The Jamaican cook shop: on the frontlines of the new Data Protection Act
What does the humble Jamaican cook shop and the pursuit of being Jamaica’s own Mark Zuckerberg have in common? Actually, quite a lot, thanks to provisions under the Data Protection Act, which SlashRoots and the Make.Better Software Developers Community worry could have an outsized impact on Jamaican business and innovation.
We strongly believe in every Jamaican’s right to privacy and commend the Government for trying to ensure that legislature to guide what this right should look like, keeps pace with today’s technology. The hard part is finding a middle ground that does not stifle innovation or place unreasonable regulation on individuals and businesses across Jamaica (or “data controllers” as they are called in the bill). What do I mean?
With the digital tools available today, it has never been easier to setup a Facebook page, launch a website, or create an app to test a business idea with prospective customers. But under the proposed Data Protection Bill, if you want to collect their information, you would first need to register as a data controller; appoint a “data protection officer”; pay a fee; and within 11 months, submit an audit of your activities.
Sounds daunting? Well, even if you aren’t in tech, you could also be impacted. In making our submission to Parliament yesterday, March 13th 2018, we spoke about how everyday people and businesses, like the Jamaican cookshop, will be impacted.
Our friendly meal provider — who we imagine provides an invaluable community service serving great fried chicken with curry gravy — must now also get his head around the fact that he’s a data controller since he does in fact handle customer data in the eyes of the proposed law. This could be names, mobile numbers, delivery addresses, or balances for customers who “trus a food”.
Curryman and other small to medium-sized business owners may find these new requirements challenging and we worry that burden of compliance may not match the risks for data misuse or their capacities.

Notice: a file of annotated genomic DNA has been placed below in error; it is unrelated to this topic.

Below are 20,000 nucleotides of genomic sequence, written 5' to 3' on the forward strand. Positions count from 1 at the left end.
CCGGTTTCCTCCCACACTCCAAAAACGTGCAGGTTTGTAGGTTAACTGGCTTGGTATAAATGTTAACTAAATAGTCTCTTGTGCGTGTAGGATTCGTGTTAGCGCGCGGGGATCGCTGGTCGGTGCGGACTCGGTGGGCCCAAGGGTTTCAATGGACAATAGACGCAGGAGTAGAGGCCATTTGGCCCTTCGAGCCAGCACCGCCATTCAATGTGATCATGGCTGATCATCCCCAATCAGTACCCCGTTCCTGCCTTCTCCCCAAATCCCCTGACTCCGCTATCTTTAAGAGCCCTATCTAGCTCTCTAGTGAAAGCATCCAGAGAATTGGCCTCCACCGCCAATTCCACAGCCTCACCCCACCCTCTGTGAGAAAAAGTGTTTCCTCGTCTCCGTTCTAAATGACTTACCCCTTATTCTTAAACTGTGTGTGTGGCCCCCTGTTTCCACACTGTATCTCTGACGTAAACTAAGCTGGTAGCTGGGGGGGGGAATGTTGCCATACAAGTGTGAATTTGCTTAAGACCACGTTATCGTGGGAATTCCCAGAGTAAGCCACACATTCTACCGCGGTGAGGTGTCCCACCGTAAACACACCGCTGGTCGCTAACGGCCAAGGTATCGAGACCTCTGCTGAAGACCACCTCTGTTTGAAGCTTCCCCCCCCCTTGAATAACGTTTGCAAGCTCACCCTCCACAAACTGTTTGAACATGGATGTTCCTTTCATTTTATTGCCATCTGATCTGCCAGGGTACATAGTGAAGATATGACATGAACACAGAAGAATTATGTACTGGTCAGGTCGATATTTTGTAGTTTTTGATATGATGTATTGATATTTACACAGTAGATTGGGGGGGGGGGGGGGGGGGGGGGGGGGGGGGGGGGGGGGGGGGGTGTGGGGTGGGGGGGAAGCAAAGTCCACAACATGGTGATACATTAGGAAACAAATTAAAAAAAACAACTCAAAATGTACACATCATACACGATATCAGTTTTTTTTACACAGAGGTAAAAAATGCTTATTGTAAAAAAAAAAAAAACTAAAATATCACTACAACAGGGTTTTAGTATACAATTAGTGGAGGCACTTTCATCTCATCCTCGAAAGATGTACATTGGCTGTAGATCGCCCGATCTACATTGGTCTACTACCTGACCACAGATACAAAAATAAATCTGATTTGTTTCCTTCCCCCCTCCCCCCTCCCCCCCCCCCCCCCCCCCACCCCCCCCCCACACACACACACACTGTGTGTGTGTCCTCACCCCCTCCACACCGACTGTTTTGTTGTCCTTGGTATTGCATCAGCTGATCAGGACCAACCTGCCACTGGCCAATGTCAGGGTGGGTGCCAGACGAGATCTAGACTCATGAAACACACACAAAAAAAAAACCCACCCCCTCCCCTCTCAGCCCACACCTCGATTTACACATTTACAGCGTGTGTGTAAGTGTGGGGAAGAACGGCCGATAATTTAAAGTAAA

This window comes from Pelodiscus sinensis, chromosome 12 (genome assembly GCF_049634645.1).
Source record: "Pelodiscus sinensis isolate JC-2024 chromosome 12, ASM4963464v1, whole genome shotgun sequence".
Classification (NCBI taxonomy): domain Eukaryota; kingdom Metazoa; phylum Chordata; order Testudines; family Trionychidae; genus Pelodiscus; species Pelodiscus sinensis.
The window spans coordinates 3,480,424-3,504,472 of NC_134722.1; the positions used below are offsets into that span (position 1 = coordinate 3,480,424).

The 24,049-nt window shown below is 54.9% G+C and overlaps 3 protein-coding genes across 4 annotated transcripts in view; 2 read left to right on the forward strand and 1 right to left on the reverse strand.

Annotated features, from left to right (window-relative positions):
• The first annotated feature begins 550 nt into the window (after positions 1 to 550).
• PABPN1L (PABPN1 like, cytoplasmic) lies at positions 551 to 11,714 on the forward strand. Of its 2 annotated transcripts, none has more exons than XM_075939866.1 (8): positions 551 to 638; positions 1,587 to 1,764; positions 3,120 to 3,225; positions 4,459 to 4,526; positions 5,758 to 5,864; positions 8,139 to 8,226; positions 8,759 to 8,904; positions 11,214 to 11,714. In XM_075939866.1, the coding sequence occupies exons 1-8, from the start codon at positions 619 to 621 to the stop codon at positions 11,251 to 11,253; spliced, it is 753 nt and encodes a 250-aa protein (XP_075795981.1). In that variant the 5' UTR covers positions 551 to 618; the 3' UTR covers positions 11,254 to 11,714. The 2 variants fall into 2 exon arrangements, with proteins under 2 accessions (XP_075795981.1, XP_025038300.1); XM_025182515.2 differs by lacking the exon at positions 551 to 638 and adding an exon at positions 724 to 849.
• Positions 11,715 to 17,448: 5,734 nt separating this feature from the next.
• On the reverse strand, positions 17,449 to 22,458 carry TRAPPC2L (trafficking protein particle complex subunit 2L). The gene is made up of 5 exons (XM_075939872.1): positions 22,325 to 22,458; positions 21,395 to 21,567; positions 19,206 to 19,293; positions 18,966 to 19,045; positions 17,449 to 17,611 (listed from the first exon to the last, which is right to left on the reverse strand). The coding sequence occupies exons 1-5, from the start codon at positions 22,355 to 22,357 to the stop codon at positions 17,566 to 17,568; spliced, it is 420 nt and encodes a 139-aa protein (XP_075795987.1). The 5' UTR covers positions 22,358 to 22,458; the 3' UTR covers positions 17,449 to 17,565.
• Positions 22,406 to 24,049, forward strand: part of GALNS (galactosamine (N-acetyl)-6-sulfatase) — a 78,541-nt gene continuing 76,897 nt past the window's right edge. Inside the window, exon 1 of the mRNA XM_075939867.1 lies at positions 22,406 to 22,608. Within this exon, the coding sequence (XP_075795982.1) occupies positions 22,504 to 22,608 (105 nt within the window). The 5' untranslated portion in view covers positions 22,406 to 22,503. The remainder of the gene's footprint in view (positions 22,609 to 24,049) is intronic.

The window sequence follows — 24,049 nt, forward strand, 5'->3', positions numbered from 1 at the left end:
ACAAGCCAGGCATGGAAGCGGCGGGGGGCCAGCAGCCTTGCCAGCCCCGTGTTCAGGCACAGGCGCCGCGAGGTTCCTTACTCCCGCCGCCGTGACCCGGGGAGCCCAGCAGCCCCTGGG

In the coming months the public will become more and more aware of the Act. FYI: the next meeting of the Joint Select Committee will be at 10am on Tuesday, March 27. The Data Protection Act is probably the most far reaching legislation to be discussed in recent time, even more so than the controversial NIDS Bill. It is vital that the act provide an enabling, rather than a restrictive framework, for data use.
We believe the members of the Committee want a healthy debate on the bill and broad engagement with the public.
We invite you to click here and read our submission to Parliament. If you run a cook shop or any business at least, for your own benefit, please at least read our following key recommendations:
- A Tiered Data Controller System — A tiered system be established that exempts or reduces the obligations of organizations as “data controllers” based upon their size, risks of data misuse, or age.
- Broaden The Definition Of Consent — The definition of consent be broadened to include “informed consent”. And that definition should require it to be specific, informed, unambiguous and active.
- Annual Report On Exemptions — The Data Commissioner should publish an annual report on the number of data protection exception requests and restrictions that have been granted.
- Independent Oversight For Exemptions — An Independent Oversight Mechanism for Tax and National Security exemptions under the bill. This oversight mechanism should include representation of civil society. The requests should be reviewed at regular intervals.
- A Digital Audit Trail for all records — Even in cases where a data subject’s record or a digital service receives an exemption, all accesses to data record must still be recorded and auditable. This may be redacted from citizen disclosure in some cases, but it should still be tracked. A process should be setup for citizens should be able to request declassification of redacted access to their data.
- Data Protection Review Cycle — Technology advances quickly. For this law to remain relevant, the Data Commissioner’s Office must be required to review the published regulations every 2–3 years, in collaboration with the CIO’s office, eGov.